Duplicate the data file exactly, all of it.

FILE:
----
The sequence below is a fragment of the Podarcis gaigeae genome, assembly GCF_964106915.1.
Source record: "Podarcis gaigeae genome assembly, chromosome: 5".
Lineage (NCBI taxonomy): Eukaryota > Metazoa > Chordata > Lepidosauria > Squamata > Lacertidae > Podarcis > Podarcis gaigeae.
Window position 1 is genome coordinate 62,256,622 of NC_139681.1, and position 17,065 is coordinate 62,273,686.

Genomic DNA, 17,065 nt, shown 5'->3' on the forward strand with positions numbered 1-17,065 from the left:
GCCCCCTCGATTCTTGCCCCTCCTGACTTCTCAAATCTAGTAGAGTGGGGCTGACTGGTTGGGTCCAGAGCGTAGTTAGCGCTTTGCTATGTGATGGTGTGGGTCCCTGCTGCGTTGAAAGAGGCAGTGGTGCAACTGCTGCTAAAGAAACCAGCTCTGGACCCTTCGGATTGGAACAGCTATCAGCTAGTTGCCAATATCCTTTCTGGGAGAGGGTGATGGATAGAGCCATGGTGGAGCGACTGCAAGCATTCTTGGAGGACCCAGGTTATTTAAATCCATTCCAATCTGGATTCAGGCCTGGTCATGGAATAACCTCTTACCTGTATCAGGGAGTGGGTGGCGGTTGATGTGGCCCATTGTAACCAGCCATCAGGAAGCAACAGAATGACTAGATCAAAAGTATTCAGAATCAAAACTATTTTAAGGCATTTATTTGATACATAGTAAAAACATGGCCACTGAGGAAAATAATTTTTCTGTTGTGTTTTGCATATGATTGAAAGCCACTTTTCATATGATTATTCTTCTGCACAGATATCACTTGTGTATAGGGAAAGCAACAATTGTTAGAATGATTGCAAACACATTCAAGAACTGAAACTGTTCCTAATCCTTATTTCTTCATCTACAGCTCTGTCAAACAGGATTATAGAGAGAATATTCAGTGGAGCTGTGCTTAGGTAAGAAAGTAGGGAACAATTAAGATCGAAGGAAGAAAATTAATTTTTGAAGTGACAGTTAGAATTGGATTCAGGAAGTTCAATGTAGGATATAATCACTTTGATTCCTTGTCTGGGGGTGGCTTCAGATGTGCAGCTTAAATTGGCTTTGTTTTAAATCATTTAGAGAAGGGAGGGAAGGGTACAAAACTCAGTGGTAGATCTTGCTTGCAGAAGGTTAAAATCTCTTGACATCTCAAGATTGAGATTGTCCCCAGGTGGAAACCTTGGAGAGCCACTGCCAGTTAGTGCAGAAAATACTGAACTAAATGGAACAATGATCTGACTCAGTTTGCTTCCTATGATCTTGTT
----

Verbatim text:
The sequence below is a fragment of the Podarcis gaigeae genome, assembly GCF_964106915.1.
Source record: "Podarcis gaigeae genome assembly, chromosome: 5".
Lineage (NCBI taxonomy): Eukaryota > Metazoa > Chordata > Lepidosauria > Squamata > Lacertidae > Podarcis > Podarcis gaigeae.
Window position 1 is genome coordinate 62,256,622 of NC_139681.1, and position 17,065 is coordinate 62,273,686.

Genomic DNA, 17,065 nt, shown 5'->3' on the forward strand with positions numbered 1-17,065 from the left:
GCCCCCTCGATTCTTGCCCCTCCTGACTTCTCAAATCTAGTAGAGTGGGGCTGACTGGTTGGGTCCAGAGCGTAGTTAGCGCTTTGCTATGTGATGGTGTGGGTCCCTGCTGCGTTGAAAGAGGCAGTGGTGCAACTGCTGCTAAAGAAACCAGCTCTGGACCCTTCGGATTGGAACAGCTATCAGCTAGTTGCCAATATCCTTTCTGGGAGAGGGTGATGGATAGAGCCATGGTGGAGCGACTGCAAGCATTCTTGGAGGACCCAGGTTATTTAAATCCATTCCAATCTGGATTCAGGCCTGGTCATGGAATAACCTCTTACCTGTATCAGGGAGTGGGTGGCGGTTGATGTGGCCCATTGTAACCAGCCATCAGGAAGCAACAGAATGACTAGATCAAAAGTATTCAGAATCAAAACTATTTTAAGGCATTTATTTGATACATAGTAAAAACATGGCCACTGAGGAAAATAATTTTTCTGTTGTGTTTTGCATATGATTGAAAGCCACTTTTCATATGATTATTCTTCTGCACAGATATCACTTGTGTATAGGGAAAGCAACAATTGTTAGAATGATTGCAAACACATTCAAGAACTGAAACTGTTCCTAATCCTTATTTCTTCATCTACAGCTCTGTCAAACAGGATTATAGAGAGAATATTCAGTGGAGCTGTGCTTAGGTAAGAAAGTAGGGAACAATTAAGATCGAAGGAAGAAAATTAATTTTTGAAGTGACAGTTAGAATTGGATTCAGGAAGTTCAATGTAGGATATAATCACTTTGATTCCTTGTCTGGGGGTGGCTTCAGATGTGCAGCTTAAATTGGCTTTGTTTTAAATCATTTAGAGAAGGGAGGGAAGGGTACAAAACTCAGTGGTAGATCTTGCTTGCAGAAGGTTAAAATCTCTTGACATCTCAAGATTGAGATTGTCCCCAGGTGGAAACCTTGGAGAGCCACTGCCAGTTAGTGCAGAAAATACTGAACTAAATGGAACAATGATCTGACTCAGTTTGCTTCCTATGATCTTGTT